Tanita Maxwell is currently working as a Development Worker at Grampian Regional Equality Council (GREC) on the Advancing Equality In the North-East of Scotland Project which she talks about in the article.
Sexism can take many forms; from interpersonal interactions to institutional and systemic discrimination. Policies and practices which may at first sight appear as neutral, i.e. treating everyone the same, can in some cases constitute indirect discrimination under the Equality Act 2010, and some practices can adversely affect women. For example, by not providing flexible working hours for all staff this can indirectly discriminate against women because they may require flexible working for childcare commitments.
Sexism lowers women’s self-esteem, feelings of safety and general sense of well-being. As the Everyday Sexism campaign on Twitter has successfully illustrated, cat-calling, sexist comments and behaviour are unfortunately common place on the streets, in the media and in the workplace. How can we challenge sexism and discrimination against women in our everyday lives?
I work as a part time development worker on The Advancing Equality in the East of Scotland Project North which is based at Grampian Regional Equality Council (GREC) and funded by the Scottish Government for three years. This project aims to challenge sexism, racism and other forms of discrimination by supporting individuals, groups and organisations to work with public bodies such as the NHS, police, universities and colleges to create a fairer and more equal society.
In a recent community engagement event I helped to organise, alongside Aberdeen City Council, at the Town and County House called ‘What’s age got to do with it?’ older, predominately female members of the public gave their feedback on the equality outcomes that Aberdeen City Council had produced. Issues such as access to services, safety and participation were discussed.
Events such as these give women a chance to have their voice heard and pass on their views to decision makers. A few female participants spoke about how they feel fearful at night-time and how groups of young men and women hanging about on the streets intimidate them. Views such as these were passed on to the Aberdeen City Council Equality Team who will then look over their Equality Outcomes and see if any changes need to be made.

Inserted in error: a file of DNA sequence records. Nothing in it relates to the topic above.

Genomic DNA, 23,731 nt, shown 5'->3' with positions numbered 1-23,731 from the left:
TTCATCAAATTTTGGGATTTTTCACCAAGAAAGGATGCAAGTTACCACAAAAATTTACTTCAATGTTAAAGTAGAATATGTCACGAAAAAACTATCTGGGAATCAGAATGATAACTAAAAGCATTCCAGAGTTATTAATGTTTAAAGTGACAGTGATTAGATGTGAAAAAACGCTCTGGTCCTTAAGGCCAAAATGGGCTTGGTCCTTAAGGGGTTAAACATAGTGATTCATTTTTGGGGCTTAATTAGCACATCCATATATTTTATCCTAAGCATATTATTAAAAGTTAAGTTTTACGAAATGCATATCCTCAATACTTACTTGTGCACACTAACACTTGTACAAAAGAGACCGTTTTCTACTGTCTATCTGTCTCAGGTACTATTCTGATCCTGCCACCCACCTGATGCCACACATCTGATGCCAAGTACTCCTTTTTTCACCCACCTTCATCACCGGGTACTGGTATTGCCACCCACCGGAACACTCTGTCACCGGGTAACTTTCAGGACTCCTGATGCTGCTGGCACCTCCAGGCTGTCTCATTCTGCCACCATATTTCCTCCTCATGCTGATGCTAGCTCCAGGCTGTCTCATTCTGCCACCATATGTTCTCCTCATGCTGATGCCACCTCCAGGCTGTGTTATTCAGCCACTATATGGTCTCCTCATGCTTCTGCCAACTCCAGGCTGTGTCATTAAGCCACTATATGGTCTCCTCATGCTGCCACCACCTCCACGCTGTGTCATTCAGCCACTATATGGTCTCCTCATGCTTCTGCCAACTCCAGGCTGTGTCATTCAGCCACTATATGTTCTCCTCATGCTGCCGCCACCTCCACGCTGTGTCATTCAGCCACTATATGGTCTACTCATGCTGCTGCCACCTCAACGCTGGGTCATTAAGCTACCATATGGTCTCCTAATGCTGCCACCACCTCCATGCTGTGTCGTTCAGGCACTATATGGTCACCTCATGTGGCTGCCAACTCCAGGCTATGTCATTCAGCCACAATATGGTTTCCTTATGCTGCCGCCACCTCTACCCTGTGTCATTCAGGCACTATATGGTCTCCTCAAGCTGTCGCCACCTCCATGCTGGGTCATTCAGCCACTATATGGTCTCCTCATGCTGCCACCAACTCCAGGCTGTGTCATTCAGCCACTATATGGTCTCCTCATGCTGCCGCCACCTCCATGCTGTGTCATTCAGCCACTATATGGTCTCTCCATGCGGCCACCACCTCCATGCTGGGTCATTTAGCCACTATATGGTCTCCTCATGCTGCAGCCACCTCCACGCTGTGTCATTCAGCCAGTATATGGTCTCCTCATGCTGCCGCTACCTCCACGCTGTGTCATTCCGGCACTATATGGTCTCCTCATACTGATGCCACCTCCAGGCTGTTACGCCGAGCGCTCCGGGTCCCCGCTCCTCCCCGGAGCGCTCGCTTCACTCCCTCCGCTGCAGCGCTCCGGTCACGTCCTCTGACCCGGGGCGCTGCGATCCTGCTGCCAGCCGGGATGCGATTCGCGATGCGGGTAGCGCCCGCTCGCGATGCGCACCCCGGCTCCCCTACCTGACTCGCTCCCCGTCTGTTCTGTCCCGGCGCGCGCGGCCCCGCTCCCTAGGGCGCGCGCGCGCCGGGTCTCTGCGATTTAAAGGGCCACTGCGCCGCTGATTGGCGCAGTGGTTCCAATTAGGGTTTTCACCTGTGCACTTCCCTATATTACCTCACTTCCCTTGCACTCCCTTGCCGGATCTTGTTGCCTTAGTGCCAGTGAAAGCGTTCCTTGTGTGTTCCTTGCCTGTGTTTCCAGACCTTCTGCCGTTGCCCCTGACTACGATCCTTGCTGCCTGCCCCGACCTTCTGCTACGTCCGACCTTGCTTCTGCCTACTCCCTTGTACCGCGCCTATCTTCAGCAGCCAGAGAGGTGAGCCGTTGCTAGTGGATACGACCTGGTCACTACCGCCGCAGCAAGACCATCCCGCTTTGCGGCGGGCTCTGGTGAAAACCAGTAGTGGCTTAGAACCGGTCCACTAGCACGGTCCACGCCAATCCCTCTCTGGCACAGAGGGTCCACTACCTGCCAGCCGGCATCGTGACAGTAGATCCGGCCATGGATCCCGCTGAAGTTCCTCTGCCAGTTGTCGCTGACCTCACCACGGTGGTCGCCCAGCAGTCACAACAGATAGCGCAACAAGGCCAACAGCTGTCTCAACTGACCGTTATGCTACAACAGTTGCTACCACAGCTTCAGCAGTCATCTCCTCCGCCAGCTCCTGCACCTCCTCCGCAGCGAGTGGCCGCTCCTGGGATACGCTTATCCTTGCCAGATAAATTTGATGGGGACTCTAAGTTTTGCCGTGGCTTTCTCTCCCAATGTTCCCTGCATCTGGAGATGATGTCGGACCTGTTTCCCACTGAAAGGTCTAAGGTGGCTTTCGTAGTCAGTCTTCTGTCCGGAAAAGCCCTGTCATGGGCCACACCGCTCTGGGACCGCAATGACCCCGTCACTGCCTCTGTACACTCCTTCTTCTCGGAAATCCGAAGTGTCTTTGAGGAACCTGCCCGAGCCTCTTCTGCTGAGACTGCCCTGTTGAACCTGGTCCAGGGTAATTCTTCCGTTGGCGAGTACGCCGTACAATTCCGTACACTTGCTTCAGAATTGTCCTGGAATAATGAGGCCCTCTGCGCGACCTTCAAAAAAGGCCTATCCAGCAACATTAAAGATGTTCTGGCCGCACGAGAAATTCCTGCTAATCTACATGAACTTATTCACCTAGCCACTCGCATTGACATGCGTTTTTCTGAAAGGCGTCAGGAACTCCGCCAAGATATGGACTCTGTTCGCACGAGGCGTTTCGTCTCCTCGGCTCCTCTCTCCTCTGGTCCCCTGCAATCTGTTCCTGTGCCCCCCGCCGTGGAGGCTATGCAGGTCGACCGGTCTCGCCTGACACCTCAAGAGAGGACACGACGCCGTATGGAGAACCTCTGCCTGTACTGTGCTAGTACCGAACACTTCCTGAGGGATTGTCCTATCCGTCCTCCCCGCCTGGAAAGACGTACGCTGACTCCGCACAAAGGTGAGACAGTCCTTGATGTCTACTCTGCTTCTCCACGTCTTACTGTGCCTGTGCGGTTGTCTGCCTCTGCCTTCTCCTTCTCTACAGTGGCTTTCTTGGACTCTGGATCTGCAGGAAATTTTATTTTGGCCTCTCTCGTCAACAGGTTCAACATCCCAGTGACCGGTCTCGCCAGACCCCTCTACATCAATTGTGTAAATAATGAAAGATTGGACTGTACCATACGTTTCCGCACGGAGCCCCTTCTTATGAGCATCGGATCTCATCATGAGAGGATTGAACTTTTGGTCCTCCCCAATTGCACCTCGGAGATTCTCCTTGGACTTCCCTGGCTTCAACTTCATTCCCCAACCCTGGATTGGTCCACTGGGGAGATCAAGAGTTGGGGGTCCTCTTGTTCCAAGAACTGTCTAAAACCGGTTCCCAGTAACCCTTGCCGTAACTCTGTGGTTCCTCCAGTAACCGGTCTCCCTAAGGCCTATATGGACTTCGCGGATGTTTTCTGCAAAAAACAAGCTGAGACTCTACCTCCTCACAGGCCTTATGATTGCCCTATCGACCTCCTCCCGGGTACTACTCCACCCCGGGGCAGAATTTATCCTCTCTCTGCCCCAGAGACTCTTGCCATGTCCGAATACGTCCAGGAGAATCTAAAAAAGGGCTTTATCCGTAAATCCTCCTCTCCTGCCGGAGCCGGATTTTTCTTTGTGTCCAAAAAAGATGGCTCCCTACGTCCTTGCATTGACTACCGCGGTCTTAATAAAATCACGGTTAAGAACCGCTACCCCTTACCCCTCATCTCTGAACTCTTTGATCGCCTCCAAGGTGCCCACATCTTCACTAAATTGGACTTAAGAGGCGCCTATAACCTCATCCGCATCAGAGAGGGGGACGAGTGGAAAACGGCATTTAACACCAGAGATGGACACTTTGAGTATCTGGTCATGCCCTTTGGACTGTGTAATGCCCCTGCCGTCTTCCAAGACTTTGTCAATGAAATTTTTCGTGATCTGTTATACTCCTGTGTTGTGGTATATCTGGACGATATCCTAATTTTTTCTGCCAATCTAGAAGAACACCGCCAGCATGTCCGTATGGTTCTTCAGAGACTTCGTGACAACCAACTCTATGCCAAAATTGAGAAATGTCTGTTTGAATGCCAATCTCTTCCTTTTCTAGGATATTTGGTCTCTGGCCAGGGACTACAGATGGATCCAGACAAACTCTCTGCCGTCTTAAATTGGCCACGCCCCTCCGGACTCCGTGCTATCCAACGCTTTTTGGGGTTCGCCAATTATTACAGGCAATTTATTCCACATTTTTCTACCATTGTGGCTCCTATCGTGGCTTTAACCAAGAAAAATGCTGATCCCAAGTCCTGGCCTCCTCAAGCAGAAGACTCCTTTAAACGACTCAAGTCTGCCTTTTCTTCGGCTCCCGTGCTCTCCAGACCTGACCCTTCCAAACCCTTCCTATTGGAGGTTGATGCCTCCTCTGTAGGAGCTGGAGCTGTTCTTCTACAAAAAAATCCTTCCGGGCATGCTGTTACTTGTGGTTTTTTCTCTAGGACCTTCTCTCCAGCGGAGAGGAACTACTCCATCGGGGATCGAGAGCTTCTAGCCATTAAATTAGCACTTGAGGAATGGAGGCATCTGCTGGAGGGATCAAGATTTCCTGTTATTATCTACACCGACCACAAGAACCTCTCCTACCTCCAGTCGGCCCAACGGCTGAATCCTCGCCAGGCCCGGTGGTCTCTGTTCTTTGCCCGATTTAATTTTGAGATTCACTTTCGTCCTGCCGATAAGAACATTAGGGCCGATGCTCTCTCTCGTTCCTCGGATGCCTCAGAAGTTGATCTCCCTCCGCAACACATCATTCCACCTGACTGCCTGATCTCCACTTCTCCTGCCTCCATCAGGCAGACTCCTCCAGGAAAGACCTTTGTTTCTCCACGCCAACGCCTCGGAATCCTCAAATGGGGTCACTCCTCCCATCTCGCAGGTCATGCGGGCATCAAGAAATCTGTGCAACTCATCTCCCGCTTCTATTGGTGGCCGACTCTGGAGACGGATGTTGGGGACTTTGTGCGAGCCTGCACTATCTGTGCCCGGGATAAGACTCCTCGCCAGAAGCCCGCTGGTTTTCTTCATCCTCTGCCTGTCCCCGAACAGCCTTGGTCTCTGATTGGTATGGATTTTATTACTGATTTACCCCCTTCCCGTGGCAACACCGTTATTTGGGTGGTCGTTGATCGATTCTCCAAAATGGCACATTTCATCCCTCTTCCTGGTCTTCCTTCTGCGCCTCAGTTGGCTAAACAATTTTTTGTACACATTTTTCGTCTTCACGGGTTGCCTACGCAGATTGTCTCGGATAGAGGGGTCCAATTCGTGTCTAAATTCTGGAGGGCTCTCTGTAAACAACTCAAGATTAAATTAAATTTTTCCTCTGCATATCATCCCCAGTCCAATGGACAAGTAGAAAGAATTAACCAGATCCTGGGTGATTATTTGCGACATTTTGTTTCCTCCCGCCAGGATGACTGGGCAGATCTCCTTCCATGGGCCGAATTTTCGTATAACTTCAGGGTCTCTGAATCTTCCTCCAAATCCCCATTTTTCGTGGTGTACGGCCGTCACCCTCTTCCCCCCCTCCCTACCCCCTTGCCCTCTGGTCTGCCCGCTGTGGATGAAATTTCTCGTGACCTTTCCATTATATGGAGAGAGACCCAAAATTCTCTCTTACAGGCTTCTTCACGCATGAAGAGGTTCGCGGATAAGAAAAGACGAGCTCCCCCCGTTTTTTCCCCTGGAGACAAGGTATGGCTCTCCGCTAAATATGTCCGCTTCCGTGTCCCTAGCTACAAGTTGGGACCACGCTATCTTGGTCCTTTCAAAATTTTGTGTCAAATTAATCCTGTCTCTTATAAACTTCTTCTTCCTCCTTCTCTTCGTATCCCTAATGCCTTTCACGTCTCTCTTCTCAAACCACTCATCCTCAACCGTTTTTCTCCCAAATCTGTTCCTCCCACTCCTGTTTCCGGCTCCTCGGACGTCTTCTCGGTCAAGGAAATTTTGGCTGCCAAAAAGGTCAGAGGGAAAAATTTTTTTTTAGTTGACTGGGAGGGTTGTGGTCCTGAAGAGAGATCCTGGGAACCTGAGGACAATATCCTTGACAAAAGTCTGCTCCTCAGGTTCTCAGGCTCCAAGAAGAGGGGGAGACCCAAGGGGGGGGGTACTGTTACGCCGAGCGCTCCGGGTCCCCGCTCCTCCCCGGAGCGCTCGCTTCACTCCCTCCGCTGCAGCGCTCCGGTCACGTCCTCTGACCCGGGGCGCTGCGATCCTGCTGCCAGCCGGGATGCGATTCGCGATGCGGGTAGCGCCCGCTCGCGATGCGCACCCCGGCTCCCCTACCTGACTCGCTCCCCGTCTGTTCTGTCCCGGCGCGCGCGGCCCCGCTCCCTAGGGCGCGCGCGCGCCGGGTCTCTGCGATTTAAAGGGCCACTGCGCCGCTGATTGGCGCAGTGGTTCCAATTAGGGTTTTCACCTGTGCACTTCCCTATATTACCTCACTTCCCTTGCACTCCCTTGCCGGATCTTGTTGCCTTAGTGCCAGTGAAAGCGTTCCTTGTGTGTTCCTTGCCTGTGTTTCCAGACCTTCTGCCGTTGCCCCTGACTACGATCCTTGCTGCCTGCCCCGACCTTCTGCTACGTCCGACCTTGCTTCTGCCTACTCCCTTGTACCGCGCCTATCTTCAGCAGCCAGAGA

Working with public bodies to eliminate discrimination and advance equality of opportunity can be challenging. Although public bodies have to publish equality outcomes, the aim of the Advancing Equality Project is to try and bridge the gap between communities and public bodies.
I also raise awareness of the equality legislation and the responsibilities of public bodies under the public sector equality duty through presentations. The Equality Act 2010 simplifies, streamlines and strengthens forty years of equality legislation and protects people on the basis of nine protected characteristics: disability, religion and belief, gender reassignment, sexual orientation, marriage and civil partnership, gender, age, race and pregnancy and maternity.
The project aims to work on all these intersecting equality strands on the basis that equality is an issue for everyone. Recent groups I have presented to include the Humanist Society in Aberdeen, the Foyer and at a Speak UP event in Aberdeenshire for people with learning disabilities.
The Advancing Equality Project also has volunteers from diverse communities who help to prepare presentations and organise events. Two female volunteers recently accompanied me to do a presentation at Banff and Buchan College in Fraserburgh and were very obliging in assisting me to prepare for this. One of the volunteers aims to translate the presentation into Polish so that she can also do presentations to members of the Polish community about their rights under the Equality Act 2010. Informing members of the public about the Equality Act 2010 and the different kinds of discrimination aims, to challenge stereotypes and misconceptions about particular groups, encourage dialogue and foster good relations in the community.
In my role as a development worker on this project I recently facilitated a Skills Audit with Aberdeen Women’s Alliance. I saw at first hand the wide range of skills the members of the group have but also the difficulties the women face in utilising these. Time constraints, family and work commitments were all issues that arose and the members spoke about how they could best work together to address these issues. As women, we often have to juggle work, child and family commitments simultaneously and many women still try to find time to campaign for fairer treatment for women.
By being active and vocal citizens in our communities women can challenge discrimination and sexism. Through the Advancing Equality Project I have been fortunate enough to see at first hand the great work groups such as Aberdeen Women’s Alliance do and the impressive skill set of women in our local communities. Speaking to women about the Equality Act 2010 and encouraging them to speak up and express their views to the public bodies that have a duty to advance equality of opportunity under the public sector equality act, is an important way in which the Advancing Equality project aims to challenge everyday sexism.